Spring has been slow in coming to the Northeast this year, with lingering cold temperatures and the occasional flurry. But it was abundantly clear that spring weather is on its way at a family gathering this past weekend when my highly allergic brother sneezed no less than 100 times. I could be exaggerating the number, but I think he’d agree that there may as well have been that many. And that’s only the tip of the iceberg. Once the weather warms up and flowers and trees begin to bloom, he’ll likely add watery and itchy eyes, stuffy and runny nose, and a scratchy throat to his list of seasonal allergy symptoms.
Try these spring allergy tips, so your little one can smell the flowers without sneezing.
But my brother and other allergy sufferers like him don’t have to take their seasonal allergies lying down. Here are some tips for surviving spring allergy season:
Don’t just bounce from medication to medication. See an allergist who can perform a test to identify exactly what you or your child are allergic to, which will help determine the best way to treat it. An allergist can also administer allergy shots which will cure you of your allergies. Or, try a neti pot – but ask your pediatrician before using it on your child.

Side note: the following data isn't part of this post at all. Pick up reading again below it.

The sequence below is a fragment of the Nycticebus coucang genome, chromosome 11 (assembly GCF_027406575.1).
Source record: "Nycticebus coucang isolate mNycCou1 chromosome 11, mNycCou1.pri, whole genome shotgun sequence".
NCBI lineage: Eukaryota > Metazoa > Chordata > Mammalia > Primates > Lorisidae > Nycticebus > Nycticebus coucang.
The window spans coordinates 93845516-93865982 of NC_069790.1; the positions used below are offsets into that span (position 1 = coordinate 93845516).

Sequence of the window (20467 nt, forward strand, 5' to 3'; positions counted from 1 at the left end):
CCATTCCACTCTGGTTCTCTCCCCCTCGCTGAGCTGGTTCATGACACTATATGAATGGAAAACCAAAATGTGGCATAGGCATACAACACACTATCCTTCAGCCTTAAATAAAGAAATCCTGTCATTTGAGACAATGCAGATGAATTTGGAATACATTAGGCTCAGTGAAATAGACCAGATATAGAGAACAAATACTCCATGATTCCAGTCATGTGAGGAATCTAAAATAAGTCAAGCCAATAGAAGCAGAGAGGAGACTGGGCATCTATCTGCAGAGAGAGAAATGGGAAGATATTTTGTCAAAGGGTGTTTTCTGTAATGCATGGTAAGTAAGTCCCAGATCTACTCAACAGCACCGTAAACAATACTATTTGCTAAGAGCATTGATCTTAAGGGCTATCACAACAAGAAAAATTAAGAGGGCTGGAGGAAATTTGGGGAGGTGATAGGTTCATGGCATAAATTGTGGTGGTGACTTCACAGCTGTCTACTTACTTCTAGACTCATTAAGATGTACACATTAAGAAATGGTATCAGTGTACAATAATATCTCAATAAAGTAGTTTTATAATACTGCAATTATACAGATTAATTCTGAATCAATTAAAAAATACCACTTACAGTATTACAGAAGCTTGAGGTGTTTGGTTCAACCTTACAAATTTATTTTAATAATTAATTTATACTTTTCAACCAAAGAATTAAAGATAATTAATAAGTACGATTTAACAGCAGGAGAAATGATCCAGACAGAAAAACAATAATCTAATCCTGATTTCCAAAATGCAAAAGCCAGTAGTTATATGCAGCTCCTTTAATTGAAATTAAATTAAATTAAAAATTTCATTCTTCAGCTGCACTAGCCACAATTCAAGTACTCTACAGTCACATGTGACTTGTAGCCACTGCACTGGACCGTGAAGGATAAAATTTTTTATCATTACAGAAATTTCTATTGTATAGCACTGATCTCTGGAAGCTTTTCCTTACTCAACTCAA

Maybe it’s not seasonal allergies. There could be other things in your environment that are triggering you. To rule out other possibilities, be sure to wash bedding in hot water every two weeks (to guard against dust mites), use a non-toxic pest repellent in your home to rid it of cockroaches and other pests, and avoid products with added fragrance.
Be proactive about treating your allergies. If there is a treatment that brings you or your child relief, begin taking it or giving it to your child before the season changes and symptoms kick in.
Keep triggers out of your home. Keep windows closed and use air conditioning as much as possible. Wash clothing and shower after spending time outdoors. Vacuum often and consider using a HEPA filter in your or your child’s bedroom. Don’t dry clothes and bedding on a line outdoors.
Leave mowing and other outdoor chores to someone else. If you have to do work outdoors, consider wearing a mask over your mouth and nose, and don’t allow your allergic little one to pitch in.
Check the weather and pollen forecasts. Avoid spending time outdoors on dry, windy days, or when the pollen count is high. The best times to go out are the evening and after a heavy rain.